A scrupulous continuation of Jonathan Nott’s noteworthy Mahler cycle
This is proving to be a searchlight among Mahler cycles—a conductor, Jonathan Nott, and an orchestra, the Bamberg Symphony, who throw up more revealing detail and say more about these symphonies than many of the established heavyweights. It isn’t the spectacle or power of Nott’s Mahler that singles him out (in that he must yield to the likes of Bernstein) but rather an intimate and highly idiomatic understanding of the style and sensibility of the music that sets him apart. No sooner has the great unison horn summons cleaved the wintry air at the start of this great pantheistic hymn than Nott spots theRead more marking molto ritenuto and instantly, crucially, intensifies the sense of time and space inherent in the slowly oscillating motif in low horns and bassoons.
Nott is scrupulous about such details but, far more important, he knows why they are there. Note the seismic glissandos and withered harmonies of the opening paragraph, then the gradual freshening and lightening of texture, with sharply etched woodwind voices in marked contrast to those doleful trombone orations. The climax of the movement brings an absolutely thrilling sprint to the finishing line, euphoric trumpets provoking the final adrenalin rush.
Mahler’s flora and fauna are by turns elegant, characterful and pithy; an evocative alpine-like halo of atmosphere surrounds the distant post horn solos. Personally, I prefer a darker contralto colour in the third movement’s Nietzsche setting but the plangent Mihoko Fujimura is wonderfully focused and aware. Nott, in common with many latter-day interpreters, subscribes to the view that the marking hinaufziehen (“drawn upwards”) should be taken literally in the cor anglais and oboe’s bird-like cries. I don’t agree. It’s a feeling, not an instruction—Mahler would surely otherwise have marked it as a slide—and its awkwardness becomes a distraction.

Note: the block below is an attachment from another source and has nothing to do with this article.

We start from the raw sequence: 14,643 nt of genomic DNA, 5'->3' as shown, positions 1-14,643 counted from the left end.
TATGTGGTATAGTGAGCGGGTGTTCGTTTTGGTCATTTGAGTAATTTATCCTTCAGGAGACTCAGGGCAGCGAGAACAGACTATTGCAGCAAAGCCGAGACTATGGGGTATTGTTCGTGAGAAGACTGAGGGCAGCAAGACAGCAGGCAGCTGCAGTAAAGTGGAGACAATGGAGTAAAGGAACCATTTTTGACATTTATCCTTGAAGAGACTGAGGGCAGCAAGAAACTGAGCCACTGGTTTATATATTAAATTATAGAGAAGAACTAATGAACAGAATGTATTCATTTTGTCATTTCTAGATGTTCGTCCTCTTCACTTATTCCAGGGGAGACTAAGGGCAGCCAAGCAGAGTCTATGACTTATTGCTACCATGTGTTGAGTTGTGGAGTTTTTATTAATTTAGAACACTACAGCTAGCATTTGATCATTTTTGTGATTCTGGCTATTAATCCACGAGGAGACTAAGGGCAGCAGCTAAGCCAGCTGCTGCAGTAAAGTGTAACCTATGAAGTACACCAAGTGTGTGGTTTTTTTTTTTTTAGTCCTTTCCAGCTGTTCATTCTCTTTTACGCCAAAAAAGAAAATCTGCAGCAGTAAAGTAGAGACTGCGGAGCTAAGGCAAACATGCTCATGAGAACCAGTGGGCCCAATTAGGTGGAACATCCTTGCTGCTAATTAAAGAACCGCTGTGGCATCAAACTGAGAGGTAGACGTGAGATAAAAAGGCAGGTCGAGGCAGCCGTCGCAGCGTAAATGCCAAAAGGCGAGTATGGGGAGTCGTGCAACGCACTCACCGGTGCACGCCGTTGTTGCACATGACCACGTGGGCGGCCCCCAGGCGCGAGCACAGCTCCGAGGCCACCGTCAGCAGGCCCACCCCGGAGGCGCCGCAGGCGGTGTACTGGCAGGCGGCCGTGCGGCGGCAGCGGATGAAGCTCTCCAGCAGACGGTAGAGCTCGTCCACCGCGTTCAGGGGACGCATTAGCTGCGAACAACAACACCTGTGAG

But how special is Nott’s account of the great adagio finale. It isn’t just the heightened luminosity of the sound but the sense of a big string section made extraordinarily intimate through the suppleness and sensitivity of the playing. That great moment of stasis where a transfigured flute descends over the proceedings like a benediction ushering in the trumpet-led brass chorale is, as it should be, totally transcendent. Bernstein, Chailly and now Nott surely lead the field.
-- Edward Seckerson, Gramophone Magazine Read less